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Persist Map Entries on Disk

This tutorial introduces you to Hazelcast with Persistence enabled. At the end of this tutorial, you’ll know how to enable Persistence for a map in your cluster and see the recovery of the map entries after a cluster shutdown.

Map entries in Hazelcast are usually stored in-memory (RAM) which makes it volatile, so any data in the map is lost when either too many members fail or the whole cluster is shut down. To recover data when the cluster is restarted, you can use Hazelcast’s Persistence feature to persist data on disk.

In this tutorial, you will complete the following steps:

  1. Start a Hazelcast Enterprise cluster with three members and Persistence enabled.

  2. Create a map with data in it.

  3. Shut down the whole cluster to simulate a graceful shutdown, such as for maintenance purposes.

  4. Restart the cluster and see that the map entries are restored from disk and put back in memory.

Before You Begin

To complete this tutorial, you need the following:

Prerequisites Useful resources

Trial license

Docker image for the full Hazelcast distribution

Docker network with the name hazelcast-network

Use the docker network create hazelcast-network command

Step 1. Start a Member with Persistence Enabled

You’ll start the first member in a cluster called hello-world. Run the following Docker command:

docker run \
    --name first-member --network hazelcast-network \
    --rm \
    -e HZ_CLUSTERNAME=hello-world \
    -e HZ_LICENSEKEY=<your license key> \ (1)
    -e HZ_PERSISTENCE_ENABLED=true \ (2)
    -v ~/persist:/opt/hazelcast/persistence \ (4)
    -p 5701:5701 hazelcast/hazelcast-enterprise:5.0.3
1 Replace the <your license key> placeholder with your Hazelcast Enterprise license key.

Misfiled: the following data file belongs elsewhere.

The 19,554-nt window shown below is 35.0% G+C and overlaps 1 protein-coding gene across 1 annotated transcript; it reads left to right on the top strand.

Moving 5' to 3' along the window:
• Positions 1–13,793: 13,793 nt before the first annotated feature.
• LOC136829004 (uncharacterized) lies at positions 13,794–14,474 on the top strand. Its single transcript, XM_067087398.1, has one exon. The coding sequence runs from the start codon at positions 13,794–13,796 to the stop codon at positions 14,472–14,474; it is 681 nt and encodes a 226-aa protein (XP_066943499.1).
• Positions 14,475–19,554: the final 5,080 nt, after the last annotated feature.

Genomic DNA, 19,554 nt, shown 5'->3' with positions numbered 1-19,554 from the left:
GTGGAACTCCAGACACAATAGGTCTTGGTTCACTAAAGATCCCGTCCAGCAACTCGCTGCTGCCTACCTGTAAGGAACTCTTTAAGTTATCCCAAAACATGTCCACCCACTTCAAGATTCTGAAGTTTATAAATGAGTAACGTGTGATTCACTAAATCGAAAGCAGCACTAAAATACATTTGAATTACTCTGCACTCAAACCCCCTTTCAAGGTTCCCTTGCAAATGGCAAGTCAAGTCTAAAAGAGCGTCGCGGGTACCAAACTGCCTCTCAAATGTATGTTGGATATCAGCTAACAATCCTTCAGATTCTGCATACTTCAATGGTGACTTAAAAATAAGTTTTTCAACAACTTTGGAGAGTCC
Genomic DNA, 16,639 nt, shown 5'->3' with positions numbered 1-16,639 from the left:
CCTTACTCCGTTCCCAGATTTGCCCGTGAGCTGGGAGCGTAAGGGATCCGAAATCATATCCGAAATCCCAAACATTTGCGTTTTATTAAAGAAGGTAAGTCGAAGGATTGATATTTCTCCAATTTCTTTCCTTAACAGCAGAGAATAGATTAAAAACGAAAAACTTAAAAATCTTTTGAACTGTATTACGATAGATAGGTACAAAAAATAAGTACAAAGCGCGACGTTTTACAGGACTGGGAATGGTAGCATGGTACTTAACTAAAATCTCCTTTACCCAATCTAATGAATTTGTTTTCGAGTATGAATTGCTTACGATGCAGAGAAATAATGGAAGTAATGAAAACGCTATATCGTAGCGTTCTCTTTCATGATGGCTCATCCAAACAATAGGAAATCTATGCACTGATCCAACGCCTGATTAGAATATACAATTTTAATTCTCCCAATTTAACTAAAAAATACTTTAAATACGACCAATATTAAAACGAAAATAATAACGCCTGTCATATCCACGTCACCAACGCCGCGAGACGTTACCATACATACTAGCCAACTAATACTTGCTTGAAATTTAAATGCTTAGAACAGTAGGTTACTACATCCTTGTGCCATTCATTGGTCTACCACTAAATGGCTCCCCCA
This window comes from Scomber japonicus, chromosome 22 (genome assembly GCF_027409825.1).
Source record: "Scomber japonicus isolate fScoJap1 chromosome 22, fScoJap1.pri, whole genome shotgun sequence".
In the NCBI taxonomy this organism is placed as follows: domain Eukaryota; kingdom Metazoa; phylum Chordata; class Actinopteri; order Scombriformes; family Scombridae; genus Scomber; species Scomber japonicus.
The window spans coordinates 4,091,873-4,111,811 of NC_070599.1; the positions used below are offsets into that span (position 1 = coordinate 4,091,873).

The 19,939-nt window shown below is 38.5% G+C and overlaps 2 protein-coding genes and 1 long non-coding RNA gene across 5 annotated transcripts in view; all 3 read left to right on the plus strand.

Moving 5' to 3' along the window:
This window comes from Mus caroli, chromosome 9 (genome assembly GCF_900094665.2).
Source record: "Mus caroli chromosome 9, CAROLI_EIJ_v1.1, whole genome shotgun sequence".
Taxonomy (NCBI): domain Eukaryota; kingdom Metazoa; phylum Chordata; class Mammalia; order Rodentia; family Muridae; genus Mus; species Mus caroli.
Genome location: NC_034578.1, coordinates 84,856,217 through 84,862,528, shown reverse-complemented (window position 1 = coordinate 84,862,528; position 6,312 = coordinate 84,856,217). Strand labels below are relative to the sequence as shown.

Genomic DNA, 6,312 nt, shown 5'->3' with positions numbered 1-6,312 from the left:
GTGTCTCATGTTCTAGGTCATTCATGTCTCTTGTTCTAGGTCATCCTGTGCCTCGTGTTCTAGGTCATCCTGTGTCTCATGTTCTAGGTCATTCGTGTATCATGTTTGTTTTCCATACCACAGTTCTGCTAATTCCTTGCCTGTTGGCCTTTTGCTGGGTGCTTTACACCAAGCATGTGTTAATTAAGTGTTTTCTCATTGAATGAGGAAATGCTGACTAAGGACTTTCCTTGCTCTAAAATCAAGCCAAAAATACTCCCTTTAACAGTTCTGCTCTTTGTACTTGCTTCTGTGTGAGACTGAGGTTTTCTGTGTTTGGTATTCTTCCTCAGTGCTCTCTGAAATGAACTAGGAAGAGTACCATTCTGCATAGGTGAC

2 The environment variable to enable the persistence feature for the member
3 The environment variable to enable the persistence feature for a map
4 By default, the persistence feature creates the /opt/hazelcast/persistence directory to store the persisted data. However, using a Docker image, you cannot create any files inside the container. This line of the command mounts a directory on your local to the container, which in this case is persist under the home directory. This way, the container will use this local directory to save the persisted data.

Note the HZ_MAP_MYDISTRIBUTEDMAP_DATAPERSISTENCE_ENABLED=true line which enables persistence for a map called mydistributedmap. It is a best practice to provide the configuration for a data structure, in this case a map, before it is created. This way, the map will have the already-provided configuration when it is created, which you’ll perform in Step 3 below.

Your first member is started now, you can see from its terminal logs that persistence is enabled:

[ INFO] [main] [c.h.i.c.o.ExternalConfigurationOverride]: Detected external configuration entries in environment variables: [hazelcast.persistence.enabled=true,hazelcast.clustername=hello-world,hazelcast.licensekey=,hazelcast.map.mydistributedmap.datapersistence.enabled=true]
[ INFO] [main] [c.h.i.h.HotRestartIntegrationService]: [LOCAL] [hello-world] [5.0.3] Created new empty hot-restart directory: /opt/hazelcast/persistence/611ffa80-b653-44b9-8cf1-f9ffa5bfa1cb
[ INFO] [main] [c.h.s.logo]: []:5701 [hello-world] [5.0.3]

Step 2. Start More Members

Run each of the following Docker commands in a separate terminal. Replace the <your license key> placeholders with your Hazelcast Enterprise license key.

Command to start a second member.
docker run \
    --name second-member --network hazelcast-network \
    --rm \
    -e HZ_CLUSTERNAME=hello-world \
    -e HZ_LICENSEKEY=<your license key> \
    -v ~/persist:/opt/hazelcast/persistence \
    -p 5702:5701 hazelcast/hazelcast-enterprise:5.0.3
Command to start a third member.
docker run \
    --name third-member --network hazelcast-network \
    --rm \